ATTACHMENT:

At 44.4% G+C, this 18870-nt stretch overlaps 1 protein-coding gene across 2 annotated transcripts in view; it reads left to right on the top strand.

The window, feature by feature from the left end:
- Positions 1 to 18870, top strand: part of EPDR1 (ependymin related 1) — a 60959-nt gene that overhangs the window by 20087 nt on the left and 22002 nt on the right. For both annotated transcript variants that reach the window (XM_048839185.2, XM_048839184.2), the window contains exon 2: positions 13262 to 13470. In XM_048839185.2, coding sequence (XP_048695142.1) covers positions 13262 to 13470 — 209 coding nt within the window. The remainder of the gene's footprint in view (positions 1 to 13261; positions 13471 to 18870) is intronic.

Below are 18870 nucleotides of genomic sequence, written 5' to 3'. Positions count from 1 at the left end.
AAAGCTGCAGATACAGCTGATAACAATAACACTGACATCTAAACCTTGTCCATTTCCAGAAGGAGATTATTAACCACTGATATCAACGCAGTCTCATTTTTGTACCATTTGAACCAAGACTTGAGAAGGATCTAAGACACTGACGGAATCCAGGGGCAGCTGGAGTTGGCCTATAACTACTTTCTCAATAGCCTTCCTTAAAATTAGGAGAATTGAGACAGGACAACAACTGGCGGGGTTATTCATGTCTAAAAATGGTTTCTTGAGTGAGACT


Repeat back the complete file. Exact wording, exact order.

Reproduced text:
At 44.4% G+C, this 18870-nt stretch overlaps 1 protein-coding gene across 2 annotated transcripts in view; it reads left to right on the top strand.

The window, feature by feature from the left end:
- Positions 1 to 18870, top strand: part of EPDR1 (ependymin related 1) — a 60959-nt gene that overhangs the window by 20087 nt on the left and 22002 nt on the right. For both annotated transcript variants that reach the window (XM_048839185.2, XM_048839184.2), the window contains exon 2: positions 13262 to 13470. In XM_048839185.2, coding sequence (XP_048695142.1) covers positions 13262 to 13470 — 209 coding nt within the window. The remainder of the gene's footprint in view (positions 1 to 13261; positions 13471 to 18870) is intronic.

Below are 18870 nucleotides of genomic sequence, written 5' to 3'. Positions count from 1 at the left end.
AAAGCTGCAGATACAGCTGATAACAATAACACTGACATCTAAACCTTGTCCATTTCCAGAAGGAGATTATTAACCACTGATATCAACGCAGTCTCATTTTTGTACCATTTGAACCAAGACTTGAGAAGGATCTAAGACACTGACGGAATCCAGGGGCAGCTGGAGTTGGCCTATAACTACTTTCTCAATAGCCTTCCTTAAAATTAGGAGAATTGAGACAGGACAACAACTGGCGGGGTTATTCATGTCTAAAAATGGTTTCTTGAGTGAGACT